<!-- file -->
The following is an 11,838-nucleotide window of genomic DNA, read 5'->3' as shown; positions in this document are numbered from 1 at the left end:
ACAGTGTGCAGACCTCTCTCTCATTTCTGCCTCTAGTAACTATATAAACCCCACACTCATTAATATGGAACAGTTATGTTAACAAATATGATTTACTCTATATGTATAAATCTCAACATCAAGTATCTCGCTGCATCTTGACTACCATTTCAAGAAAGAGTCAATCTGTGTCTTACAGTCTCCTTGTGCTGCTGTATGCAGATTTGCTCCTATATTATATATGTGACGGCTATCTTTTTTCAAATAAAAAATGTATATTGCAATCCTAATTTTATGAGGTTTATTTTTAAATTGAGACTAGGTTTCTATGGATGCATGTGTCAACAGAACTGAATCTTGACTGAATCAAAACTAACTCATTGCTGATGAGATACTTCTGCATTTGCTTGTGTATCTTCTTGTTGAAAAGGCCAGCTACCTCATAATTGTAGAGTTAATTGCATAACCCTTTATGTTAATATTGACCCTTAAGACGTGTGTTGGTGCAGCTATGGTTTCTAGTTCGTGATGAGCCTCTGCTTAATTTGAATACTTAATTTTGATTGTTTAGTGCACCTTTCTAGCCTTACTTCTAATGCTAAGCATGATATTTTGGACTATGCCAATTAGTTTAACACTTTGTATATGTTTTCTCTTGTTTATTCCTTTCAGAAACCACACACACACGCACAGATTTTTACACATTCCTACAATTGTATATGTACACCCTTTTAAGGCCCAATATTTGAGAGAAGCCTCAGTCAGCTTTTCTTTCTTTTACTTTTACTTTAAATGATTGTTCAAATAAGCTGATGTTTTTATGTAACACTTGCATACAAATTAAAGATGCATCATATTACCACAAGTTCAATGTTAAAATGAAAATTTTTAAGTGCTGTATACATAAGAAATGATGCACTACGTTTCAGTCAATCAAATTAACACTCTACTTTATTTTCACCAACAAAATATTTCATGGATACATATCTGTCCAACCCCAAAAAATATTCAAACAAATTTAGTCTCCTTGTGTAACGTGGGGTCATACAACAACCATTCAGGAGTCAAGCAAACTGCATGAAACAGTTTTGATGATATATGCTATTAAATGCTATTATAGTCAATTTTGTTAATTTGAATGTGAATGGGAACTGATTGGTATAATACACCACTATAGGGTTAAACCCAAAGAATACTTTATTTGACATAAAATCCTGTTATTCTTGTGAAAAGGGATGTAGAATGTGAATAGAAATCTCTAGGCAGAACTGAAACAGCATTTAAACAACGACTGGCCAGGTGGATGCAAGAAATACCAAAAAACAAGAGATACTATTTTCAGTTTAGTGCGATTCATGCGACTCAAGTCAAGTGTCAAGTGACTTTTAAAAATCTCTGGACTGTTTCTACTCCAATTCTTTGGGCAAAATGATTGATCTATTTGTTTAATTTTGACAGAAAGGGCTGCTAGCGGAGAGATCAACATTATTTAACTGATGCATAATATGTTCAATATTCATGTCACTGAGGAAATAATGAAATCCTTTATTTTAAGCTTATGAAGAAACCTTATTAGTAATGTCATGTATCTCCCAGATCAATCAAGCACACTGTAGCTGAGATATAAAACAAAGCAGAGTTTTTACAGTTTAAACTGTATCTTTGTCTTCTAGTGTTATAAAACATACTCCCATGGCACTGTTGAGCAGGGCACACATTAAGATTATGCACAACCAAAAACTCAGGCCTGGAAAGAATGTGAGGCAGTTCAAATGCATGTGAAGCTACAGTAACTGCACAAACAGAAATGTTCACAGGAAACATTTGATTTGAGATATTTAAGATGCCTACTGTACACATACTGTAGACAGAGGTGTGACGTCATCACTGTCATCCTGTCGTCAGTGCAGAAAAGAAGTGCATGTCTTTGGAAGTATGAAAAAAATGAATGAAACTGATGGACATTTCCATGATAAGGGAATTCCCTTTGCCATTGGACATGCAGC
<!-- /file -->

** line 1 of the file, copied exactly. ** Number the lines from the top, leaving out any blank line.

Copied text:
The following is an 11,838-nucleotide window of genomic DNA, read 5'->3' as shown; positions in this document are numbered from 1 at the left end: